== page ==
Daily Archives: October 25, 2010

The most dangerous people in the world

Imagine a group of ideologically driven people spread throughout the world whose wish is to ruthlessly shape the world in their own image. Imagine that their ideology is such that it has  severely damaged the societies in which its proponents have gained  influence and power. Imagine that this group is immune to reason, adhering to their ideology regardless of how it corresponds to reality or  how much damage it does.  Imagine  that  the ideology is such that it requires its followers to transcend all natural group affections such as the tribe, clan or  nation. Imagine men and women to whom treason is so much second nature that they have no conception that what they do is treason.

What groups might meet those criteria? Catholics during the Reformation would fit  much but not all the bill,  Marxists would be a near perfect fit for  much of the twentieth century and radical Muslims would make a fair fist of the description now. But there is another such group in the world,   a group which has existed for more than two centuries and which is now far more powerful and universal in its reach than any other ideologically driven group  in history and consequently  more destructive. ,

As a revolutionary political creed, the group’s ideology  has evolved from a desire to engage in the reckless reformation of  a nation’s natural economy  linked with a vague idea of the universality of Man, to a political position which includes the  deliberate settlement of its  territory by millions of  foreigners and the removal of  the ability of  the native population to meaningfully to protest through non-violent means by the transfer  of the country‘s sovereignty to supra-national powers by devious means. This group is not called terrorist; its proponents  hold and implement their ideology unhindered by the law in the most advanced societies in the world and in many of those societies   it has become the elite’s creed.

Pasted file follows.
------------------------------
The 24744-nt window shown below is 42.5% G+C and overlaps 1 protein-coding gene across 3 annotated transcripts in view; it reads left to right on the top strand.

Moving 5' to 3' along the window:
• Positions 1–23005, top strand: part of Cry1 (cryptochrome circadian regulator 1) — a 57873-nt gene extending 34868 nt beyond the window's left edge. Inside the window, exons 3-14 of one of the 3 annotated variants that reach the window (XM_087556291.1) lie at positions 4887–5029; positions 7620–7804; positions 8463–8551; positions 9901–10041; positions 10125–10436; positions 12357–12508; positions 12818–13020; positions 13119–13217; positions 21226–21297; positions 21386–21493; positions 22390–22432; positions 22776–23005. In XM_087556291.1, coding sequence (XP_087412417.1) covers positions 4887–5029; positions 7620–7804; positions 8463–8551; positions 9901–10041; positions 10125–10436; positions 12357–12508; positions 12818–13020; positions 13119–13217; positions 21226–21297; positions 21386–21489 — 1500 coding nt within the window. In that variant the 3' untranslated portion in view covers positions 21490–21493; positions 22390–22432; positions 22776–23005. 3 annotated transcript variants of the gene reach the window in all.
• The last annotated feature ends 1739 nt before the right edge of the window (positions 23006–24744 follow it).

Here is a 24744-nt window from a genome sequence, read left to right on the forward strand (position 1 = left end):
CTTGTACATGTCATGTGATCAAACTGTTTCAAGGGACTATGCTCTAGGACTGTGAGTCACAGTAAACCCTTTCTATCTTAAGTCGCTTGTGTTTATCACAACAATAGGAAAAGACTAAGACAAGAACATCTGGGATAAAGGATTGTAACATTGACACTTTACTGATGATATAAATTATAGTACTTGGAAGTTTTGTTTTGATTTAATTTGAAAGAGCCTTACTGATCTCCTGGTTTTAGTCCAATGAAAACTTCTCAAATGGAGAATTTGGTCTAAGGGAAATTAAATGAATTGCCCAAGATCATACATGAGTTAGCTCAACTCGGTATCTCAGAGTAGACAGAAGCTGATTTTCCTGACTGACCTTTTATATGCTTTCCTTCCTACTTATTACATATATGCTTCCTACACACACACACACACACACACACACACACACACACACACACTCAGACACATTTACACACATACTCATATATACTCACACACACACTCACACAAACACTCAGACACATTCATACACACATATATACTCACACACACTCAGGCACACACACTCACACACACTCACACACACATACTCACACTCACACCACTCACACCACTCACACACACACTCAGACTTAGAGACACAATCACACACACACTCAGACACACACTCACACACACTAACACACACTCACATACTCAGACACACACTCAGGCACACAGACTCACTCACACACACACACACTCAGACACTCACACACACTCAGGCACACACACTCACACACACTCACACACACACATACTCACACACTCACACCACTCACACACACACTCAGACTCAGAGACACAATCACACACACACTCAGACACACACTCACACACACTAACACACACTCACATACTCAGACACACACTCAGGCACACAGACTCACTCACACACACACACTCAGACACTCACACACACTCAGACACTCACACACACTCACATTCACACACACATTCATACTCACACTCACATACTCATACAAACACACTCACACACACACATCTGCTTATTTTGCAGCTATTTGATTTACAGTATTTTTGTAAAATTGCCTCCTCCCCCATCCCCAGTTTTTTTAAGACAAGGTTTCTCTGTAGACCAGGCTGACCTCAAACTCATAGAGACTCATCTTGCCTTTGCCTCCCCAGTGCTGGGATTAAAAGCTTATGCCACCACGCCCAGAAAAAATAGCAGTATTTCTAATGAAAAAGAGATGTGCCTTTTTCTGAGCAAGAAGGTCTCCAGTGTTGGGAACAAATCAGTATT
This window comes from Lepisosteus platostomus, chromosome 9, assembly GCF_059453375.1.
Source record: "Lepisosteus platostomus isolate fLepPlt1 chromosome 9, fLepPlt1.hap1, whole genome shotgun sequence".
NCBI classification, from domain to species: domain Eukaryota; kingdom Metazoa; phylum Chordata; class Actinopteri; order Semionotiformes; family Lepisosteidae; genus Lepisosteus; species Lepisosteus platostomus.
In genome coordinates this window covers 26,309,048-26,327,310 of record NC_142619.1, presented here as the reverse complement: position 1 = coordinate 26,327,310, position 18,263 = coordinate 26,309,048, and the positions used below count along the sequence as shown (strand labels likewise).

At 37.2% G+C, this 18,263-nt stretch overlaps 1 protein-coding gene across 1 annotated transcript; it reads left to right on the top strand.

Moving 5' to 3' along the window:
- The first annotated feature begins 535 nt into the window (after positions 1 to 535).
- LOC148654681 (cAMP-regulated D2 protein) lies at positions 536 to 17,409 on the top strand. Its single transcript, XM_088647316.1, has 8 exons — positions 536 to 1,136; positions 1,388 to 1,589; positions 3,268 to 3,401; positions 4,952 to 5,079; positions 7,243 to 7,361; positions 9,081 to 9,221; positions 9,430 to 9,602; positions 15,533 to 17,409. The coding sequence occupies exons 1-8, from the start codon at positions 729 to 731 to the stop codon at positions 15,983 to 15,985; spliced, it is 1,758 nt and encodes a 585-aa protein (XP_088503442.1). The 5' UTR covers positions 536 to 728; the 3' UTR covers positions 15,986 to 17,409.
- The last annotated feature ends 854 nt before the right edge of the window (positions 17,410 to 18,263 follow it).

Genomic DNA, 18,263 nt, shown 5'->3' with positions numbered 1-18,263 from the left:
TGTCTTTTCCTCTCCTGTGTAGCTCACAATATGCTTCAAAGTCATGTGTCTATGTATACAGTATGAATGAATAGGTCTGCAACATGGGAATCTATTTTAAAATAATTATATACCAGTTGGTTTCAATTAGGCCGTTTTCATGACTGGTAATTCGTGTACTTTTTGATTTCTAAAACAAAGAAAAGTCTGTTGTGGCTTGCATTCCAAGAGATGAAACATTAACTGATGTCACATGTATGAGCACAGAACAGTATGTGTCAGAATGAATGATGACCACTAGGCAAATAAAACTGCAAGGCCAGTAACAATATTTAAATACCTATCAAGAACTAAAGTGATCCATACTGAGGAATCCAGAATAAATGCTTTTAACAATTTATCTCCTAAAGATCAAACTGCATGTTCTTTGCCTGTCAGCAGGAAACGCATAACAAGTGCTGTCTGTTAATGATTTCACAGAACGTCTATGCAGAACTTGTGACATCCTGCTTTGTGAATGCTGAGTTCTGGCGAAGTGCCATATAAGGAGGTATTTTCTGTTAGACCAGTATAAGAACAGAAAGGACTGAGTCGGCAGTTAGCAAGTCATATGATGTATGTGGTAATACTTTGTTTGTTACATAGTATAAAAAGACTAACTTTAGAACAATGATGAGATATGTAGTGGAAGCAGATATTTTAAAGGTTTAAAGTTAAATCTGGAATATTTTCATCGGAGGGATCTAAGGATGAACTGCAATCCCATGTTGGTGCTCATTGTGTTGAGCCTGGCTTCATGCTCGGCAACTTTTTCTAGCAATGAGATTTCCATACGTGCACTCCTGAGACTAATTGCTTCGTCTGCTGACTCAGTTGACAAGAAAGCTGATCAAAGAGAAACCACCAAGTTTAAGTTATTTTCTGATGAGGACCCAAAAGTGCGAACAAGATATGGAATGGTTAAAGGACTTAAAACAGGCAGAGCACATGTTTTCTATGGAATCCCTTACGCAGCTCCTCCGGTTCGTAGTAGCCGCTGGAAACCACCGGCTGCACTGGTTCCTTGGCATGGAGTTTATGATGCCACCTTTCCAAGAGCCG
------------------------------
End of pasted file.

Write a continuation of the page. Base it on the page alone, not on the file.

The ideology is liberal internationalism. It originally rested on  the laissez faire economics of so-called free markets (so-called because they rely on state intervention to prevent monopolies forming)  and free international trade bound in with the Enlightenment idea of the Universality of Man.   To this original portfolio has been added  the idea of  unrestricted movement of peoples across national boundaries, with labour treated simply as a factor of production , and the  totalitarian system of thought we know as political correctness, a propaganda system designed to both underpin the liberal internationalist ideal and deal with the social frictions created by  the implementation of the ideal. (Political correctness meets the criteria for a totalitarian ideology as  it potentially  touches every aspect of life because  the concept of discrimination can be applied to any human situation and because it claims that the only acceptable view on any aspect of life which it touches is the politically correct one).